Karole Armitage, often described as the heir to George Balanchine and Merce Cunningham, welcomed her audience (January 31 – February 9) and shared that although her vision for Mechanics of the Dance Machine (world premiere) included sharing the performance space with the audience, after she saw the NYLA space there was no need because the “…space was intimate enough.” Oh well, no audience on the stage for this run, but for a solid hour there was a great deal of space shifting and body manipulation going on. Like a checkerboard (the fancy name is actually “Walsh functions”), the wingless performance area, shifting without pause, featured solos, couples and other groupings framed by bodies or lights designed by Clifton Taylor. Two dancers were on pointe, while the others wore socks, but everyone wore very little clothing—showing their sculpted bodies. The dancers crawled or were guided like animals, dragged or contorted into some superfluous positions. There is no Armitage without a bit of drama, so here there was some—a smirk, a smile, a dare or a sassy wall—all there. Simply beautiful movers and interpreters of this work were Megumi Eda, Abbey Roesner and Christian Laverde who had such command; shifting with superior ease from silky nonchalant shapes to geometrically sure lines. This was Eda’s last performance with the Company. Ahmaud Culver, Daniel L. Moore, Lourdes Rodriguea, Jeffrey C. Sousa, Emily Wagner and Maysay Yamaguchi completed this cast of daring performers. Kudos also to the wild music mixes by DJ/composer Gabriel Prokofiev.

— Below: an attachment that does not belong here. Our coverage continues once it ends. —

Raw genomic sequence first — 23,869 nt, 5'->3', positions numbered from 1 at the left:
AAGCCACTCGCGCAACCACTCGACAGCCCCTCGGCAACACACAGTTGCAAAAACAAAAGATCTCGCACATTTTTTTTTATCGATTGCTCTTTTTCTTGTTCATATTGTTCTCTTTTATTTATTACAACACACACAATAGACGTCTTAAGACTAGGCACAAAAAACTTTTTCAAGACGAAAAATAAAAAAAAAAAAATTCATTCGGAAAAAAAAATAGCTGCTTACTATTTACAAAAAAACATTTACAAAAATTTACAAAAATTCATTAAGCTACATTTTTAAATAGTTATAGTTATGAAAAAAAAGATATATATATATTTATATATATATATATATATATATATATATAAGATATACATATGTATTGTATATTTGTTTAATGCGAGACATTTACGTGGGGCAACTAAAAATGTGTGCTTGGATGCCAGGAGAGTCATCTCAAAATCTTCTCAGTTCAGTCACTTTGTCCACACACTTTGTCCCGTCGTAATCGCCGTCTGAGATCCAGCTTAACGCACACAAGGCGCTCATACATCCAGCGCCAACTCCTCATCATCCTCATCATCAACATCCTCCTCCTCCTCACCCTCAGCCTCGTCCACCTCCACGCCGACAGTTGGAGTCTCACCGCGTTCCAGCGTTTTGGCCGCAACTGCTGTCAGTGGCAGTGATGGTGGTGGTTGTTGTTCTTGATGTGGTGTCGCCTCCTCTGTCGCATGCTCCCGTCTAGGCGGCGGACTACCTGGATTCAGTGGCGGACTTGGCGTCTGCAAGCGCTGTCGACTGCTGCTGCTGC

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I am a performer, historian, consultant and dance writer. I am a faculty member at Hunter College, Sarah Lawrence College (Guest), Empire State College's online program Center for Distance Learning. I am also a former faculty member of The Ailey School and the Alvin Ailey/Fordham University dance major program, Kean University and The Joffrey Ballet School's Jazz and Contemporary Trainee Program. I write on dance for The Amsterdam News, Dance Magazine and various publications. Click below to read more about me at my home page - "About Me."